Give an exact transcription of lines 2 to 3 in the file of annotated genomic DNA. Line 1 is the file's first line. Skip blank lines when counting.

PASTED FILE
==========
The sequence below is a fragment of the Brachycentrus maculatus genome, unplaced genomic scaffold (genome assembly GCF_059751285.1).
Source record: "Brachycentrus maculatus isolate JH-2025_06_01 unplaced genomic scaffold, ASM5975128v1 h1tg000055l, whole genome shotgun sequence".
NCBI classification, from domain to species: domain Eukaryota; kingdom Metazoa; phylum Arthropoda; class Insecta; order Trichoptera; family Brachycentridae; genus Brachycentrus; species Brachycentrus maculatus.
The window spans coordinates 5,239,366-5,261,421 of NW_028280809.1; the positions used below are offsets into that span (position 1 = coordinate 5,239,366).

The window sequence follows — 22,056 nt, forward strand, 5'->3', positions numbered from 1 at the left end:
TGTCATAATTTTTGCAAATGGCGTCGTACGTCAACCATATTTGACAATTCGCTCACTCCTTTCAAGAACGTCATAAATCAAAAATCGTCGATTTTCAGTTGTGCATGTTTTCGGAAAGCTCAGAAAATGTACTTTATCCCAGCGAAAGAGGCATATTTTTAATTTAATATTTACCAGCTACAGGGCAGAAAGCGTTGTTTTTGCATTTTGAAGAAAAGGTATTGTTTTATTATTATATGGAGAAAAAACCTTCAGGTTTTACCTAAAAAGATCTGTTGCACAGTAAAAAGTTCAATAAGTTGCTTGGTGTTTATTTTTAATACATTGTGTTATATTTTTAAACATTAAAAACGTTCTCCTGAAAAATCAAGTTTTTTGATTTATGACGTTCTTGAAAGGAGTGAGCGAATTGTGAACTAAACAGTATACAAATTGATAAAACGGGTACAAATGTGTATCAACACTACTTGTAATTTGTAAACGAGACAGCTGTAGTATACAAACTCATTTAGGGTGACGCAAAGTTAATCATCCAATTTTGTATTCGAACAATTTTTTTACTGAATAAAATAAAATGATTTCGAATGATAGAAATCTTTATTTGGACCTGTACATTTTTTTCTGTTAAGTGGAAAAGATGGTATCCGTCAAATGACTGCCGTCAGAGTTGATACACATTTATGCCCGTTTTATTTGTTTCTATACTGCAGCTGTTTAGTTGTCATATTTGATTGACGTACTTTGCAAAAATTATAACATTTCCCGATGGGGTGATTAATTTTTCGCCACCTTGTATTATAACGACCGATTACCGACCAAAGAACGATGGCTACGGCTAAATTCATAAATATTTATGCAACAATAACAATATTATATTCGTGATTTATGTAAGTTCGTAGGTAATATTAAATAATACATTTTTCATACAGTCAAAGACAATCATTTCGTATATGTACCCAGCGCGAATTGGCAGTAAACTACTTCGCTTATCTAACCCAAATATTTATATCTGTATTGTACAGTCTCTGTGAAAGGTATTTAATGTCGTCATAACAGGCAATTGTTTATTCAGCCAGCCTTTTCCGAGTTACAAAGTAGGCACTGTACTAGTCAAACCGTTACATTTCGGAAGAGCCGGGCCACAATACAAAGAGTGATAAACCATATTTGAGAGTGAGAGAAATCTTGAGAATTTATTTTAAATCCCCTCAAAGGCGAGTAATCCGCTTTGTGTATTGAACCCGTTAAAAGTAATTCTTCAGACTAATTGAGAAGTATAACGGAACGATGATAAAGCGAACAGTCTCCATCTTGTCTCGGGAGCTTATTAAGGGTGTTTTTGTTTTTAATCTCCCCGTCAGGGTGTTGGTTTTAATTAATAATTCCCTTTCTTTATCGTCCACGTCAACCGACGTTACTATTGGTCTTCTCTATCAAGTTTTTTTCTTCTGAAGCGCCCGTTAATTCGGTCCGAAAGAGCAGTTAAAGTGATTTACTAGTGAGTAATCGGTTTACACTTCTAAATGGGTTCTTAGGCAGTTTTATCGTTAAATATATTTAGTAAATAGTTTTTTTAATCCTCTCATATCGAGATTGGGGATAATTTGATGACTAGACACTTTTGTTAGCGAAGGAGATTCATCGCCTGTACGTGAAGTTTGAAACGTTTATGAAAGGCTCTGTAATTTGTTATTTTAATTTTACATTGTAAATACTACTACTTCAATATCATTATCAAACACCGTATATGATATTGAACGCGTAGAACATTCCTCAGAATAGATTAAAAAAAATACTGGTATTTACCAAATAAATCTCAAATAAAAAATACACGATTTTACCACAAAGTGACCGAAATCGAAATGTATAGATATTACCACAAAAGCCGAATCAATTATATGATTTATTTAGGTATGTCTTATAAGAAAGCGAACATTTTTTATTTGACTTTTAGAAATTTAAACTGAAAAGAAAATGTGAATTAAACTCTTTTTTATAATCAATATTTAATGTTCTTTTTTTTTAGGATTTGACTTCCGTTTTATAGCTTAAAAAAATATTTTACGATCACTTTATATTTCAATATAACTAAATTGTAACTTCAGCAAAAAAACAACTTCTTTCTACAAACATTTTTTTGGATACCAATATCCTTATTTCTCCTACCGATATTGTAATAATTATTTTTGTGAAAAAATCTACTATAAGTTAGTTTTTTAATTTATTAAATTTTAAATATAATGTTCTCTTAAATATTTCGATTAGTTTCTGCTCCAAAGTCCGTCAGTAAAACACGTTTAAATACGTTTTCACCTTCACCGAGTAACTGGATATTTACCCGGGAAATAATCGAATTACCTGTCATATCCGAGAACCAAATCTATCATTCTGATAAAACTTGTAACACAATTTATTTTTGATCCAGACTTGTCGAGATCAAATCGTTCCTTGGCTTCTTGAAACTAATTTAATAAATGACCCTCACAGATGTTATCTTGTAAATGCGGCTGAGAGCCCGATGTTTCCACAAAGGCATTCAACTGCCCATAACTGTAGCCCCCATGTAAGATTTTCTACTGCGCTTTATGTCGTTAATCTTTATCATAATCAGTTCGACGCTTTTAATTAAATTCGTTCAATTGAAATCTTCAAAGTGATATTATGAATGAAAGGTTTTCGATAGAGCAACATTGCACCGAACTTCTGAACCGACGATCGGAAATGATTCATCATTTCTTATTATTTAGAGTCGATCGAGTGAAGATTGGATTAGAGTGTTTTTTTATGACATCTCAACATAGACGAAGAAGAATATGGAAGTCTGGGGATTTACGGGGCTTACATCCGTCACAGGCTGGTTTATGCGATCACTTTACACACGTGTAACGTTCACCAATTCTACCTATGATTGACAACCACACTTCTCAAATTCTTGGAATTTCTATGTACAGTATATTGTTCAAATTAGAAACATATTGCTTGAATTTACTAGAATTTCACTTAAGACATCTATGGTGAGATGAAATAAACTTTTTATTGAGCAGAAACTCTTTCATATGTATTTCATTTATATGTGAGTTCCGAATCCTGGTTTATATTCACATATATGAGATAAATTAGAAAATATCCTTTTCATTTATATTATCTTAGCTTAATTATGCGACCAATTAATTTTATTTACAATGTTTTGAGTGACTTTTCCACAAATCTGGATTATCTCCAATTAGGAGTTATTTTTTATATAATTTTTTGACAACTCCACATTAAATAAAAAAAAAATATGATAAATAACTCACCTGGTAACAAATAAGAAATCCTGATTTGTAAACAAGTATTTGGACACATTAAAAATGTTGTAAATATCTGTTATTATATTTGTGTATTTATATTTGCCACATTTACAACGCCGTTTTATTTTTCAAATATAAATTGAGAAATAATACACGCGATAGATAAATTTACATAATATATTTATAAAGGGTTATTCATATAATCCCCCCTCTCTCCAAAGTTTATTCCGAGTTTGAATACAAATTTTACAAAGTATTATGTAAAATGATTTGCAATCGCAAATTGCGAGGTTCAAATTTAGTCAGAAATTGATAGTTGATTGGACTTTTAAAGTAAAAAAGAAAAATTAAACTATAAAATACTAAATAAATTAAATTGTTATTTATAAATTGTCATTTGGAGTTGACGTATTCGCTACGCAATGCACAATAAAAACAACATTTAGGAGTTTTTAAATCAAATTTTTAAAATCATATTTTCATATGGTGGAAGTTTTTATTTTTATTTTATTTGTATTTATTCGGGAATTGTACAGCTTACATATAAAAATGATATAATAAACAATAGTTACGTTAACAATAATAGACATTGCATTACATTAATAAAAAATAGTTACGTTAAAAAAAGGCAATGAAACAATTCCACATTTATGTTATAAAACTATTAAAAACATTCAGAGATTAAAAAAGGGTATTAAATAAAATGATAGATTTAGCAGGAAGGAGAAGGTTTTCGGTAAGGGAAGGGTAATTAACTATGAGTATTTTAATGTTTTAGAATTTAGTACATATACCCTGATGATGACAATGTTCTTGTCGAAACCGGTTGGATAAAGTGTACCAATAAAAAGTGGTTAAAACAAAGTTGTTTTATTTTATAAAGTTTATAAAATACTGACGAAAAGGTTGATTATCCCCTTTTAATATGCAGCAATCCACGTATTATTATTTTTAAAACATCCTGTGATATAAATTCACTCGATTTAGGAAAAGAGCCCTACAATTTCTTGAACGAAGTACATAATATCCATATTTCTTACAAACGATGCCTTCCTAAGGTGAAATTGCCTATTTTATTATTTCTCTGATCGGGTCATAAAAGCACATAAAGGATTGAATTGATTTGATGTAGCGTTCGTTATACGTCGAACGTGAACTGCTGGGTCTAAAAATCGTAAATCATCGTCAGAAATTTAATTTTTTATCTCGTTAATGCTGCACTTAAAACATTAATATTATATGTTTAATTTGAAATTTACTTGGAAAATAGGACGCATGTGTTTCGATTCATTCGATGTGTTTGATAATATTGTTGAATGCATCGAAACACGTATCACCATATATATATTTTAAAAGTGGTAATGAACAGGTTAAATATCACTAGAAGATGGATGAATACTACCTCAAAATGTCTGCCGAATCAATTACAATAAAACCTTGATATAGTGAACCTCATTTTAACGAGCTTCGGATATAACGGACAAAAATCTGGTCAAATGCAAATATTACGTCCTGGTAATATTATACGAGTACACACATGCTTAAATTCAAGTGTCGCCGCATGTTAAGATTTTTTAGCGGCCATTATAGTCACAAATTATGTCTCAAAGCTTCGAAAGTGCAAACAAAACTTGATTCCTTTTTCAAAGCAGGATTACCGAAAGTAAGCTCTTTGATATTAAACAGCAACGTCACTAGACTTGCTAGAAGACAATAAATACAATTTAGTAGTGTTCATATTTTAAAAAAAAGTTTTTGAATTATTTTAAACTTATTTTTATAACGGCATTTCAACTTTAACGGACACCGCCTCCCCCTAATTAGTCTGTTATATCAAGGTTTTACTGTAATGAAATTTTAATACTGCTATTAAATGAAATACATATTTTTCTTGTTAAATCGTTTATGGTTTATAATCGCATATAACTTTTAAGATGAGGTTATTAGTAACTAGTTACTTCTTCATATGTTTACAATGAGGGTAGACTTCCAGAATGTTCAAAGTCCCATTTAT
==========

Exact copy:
Source record: "Brachycentrus maculatus isolate JH-2025_06_01 unplaced genomic scaffold, ASM5975128v1 h1tg000055l, whole genome shotgun sequence".
NCBI classification, from domain to species: domain Eukaryota; kingdom Metazoa; phylum Arthropoda; class Insecta; order Trichoptera; family Brachycentridae; genus Brachycentrus; species Brachycentrus maculatus.